Children of Liberty: The Rest of the Story

SPOILER ALERT:  I am finished Children of Liberty.

I cannot believe how wrong I was about this book before I read it.  If you are terrified - as I was - STOP feeling that way right now and listen up.

I am so glad I put my head down and trudged in.  Before reading this book, I had such disdain for Harold Barrington.  I thought he was a selfish non-human.  Now I see that couldn't have been further from the truth.

I wondered how anyone could willingly take their family into the inescapable dungeon of Communism.

But now I get it.

Harry was a product of his Victorian-into-Edwardian, upper crust environment.  Class defined you and you were slave to it at all times.  What you should do vs what you want to do.  What you must think vs how you wish to feel.  It's all so overwhelming (and yet, some people thrive on that kind of limitation and structure.)  I wonder if losing Harry's mother at 13 had something to do with his inability to nurture his own own feelings.

Regardless, money and status held Harry back in life...from his friends, from his family and most importantly, from himself.

In the words of Patsy Cline, one of my favorite singers of all time:  "I don't want to get rich...just live good."  Ain't it the truth!

My heart aches for Harry's inability to foster his emotions and speak up for himself.  Don't get me wrong, in many ways he was a spoiled brat who had zero appreciation for the life he lived on Easy Street.  Things he was given in abundance, others had to work their fingers to the bone to achieve.  And even then, they could only have a mere fraction of what Harry took for granted.  But honestly, this poor soul was never going to be able to crawl out from under that massive cloud of wealth and prestige, yet remain an accepted member of his own family.  Years of oppression can make a man so bitter, he doesn't know his own face in the mirror matter what tax bracket he falls under.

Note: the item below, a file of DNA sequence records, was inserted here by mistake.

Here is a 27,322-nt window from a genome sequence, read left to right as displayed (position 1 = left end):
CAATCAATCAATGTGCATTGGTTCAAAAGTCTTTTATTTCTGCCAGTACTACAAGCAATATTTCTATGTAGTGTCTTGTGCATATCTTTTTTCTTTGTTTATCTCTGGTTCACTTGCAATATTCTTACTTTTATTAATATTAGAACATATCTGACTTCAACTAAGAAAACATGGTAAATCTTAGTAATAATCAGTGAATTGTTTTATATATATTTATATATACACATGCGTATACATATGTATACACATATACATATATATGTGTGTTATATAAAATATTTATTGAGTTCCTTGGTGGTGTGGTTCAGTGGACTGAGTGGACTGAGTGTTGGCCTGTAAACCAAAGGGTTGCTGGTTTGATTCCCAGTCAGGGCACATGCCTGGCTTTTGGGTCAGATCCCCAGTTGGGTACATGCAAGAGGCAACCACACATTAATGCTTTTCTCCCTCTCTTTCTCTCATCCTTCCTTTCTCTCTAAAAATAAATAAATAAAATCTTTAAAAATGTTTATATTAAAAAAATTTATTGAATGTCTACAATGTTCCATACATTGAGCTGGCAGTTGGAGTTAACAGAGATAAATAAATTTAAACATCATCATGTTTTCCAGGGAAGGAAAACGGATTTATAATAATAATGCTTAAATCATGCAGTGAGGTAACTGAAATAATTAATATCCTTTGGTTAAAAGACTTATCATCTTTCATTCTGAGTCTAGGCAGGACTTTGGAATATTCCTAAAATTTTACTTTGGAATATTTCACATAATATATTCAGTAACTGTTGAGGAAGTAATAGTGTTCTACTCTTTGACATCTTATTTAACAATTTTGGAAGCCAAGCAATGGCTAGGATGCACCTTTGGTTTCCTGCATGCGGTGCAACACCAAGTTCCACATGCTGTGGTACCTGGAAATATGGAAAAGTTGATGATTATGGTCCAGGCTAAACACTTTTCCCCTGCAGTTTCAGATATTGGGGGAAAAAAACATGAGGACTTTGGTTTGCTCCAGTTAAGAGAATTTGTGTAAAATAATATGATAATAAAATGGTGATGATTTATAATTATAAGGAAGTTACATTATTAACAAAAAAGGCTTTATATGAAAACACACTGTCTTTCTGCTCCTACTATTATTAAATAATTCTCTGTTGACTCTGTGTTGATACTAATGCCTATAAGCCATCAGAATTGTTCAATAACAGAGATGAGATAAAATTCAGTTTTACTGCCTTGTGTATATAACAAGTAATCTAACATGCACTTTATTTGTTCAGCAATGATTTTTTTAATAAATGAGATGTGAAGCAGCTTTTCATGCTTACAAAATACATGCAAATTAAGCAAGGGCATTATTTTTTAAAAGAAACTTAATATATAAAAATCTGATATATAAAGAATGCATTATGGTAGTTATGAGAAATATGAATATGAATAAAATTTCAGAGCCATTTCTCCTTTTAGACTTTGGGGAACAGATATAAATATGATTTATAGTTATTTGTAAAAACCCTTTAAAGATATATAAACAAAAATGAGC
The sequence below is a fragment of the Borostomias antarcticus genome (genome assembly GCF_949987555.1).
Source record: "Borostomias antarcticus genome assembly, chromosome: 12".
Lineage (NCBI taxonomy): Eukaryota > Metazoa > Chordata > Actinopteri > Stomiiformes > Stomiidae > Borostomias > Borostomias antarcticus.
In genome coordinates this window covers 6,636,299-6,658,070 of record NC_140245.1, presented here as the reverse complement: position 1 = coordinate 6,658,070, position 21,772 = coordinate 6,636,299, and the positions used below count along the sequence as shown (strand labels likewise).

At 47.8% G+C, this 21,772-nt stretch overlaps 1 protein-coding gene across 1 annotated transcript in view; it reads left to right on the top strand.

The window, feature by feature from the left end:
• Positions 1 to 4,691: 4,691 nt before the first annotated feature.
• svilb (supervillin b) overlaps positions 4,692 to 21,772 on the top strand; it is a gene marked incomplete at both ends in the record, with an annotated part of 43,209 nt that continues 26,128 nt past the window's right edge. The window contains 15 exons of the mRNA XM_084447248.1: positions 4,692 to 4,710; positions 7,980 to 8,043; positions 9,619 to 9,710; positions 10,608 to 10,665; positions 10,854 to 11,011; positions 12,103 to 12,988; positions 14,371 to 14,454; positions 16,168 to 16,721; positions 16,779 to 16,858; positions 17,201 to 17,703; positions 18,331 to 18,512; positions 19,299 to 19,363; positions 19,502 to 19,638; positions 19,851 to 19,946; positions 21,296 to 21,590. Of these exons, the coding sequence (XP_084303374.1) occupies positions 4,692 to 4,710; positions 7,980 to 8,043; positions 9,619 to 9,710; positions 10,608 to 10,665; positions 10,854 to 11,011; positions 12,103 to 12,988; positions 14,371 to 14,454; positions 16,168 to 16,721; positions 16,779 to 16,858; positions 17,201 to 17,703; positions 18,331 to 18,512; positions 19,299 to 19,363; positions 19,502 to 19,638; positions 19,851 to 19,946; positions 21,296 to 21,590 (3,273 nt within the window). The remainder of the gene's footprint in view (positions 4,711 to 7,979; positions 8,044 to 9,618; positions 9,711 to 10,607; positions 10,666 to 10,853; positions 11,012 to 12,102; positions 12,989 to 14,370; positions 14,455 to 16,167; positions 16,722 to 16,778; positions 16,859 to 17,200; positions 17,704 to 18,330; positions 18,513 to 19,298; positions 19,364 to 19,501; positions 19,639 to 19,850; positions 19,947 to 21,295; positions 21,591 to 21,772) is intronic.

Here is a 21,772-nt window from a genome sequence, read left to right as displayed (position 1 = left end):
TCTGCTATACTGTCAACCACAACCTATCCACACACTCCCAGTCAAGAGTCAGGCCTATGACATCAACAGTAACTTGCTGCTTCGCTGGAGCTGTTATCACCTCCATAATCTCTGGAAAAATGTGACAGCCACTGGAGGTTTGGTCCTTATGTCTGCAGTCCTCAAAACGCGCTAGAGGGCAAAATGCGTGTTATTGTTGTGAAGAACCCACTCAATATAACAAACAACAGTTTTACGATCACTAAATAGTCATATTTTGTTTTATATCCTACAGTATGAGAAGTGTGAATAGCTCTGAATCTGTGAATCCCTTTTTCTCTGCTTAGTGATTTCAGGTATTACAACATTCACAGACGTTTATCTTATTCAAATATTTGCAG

And because of that, I am so immensely glad I read this book.  Now I "know" Harry...and you should, too.  I highly recommend this prequel to those of you who love the Bronze Horseman series as I do.

My enormous thanks to Paullina Simons for not only writing this beautiful story, but also for sharing it with me.  :)


  1. I also read this prequel and although I thoroughly enjoyed finding out about Alexander's parents I didn't have the gut-wrenching feeling I had when I finished the Bronze horseman trilogy. After I finished The Summer Garden I cried and sobbed and blubbered to my partner (who couldn't care less about fictional books and romance novels). And got an overpowering urge to research every place mentioned in TBH and visit all of them! But I didn't get that with this one. I really am hoping to one day find out that Paullina Simons has extended on Children of Liberty and hear their tragic story in full. I can't wait to read Six Days in Leningrad :)

  2. Hey Kel - totally agree about "the rest of the story". I'd love a sequel. Which would still be a prequel. Now I'm confusing myself! ;)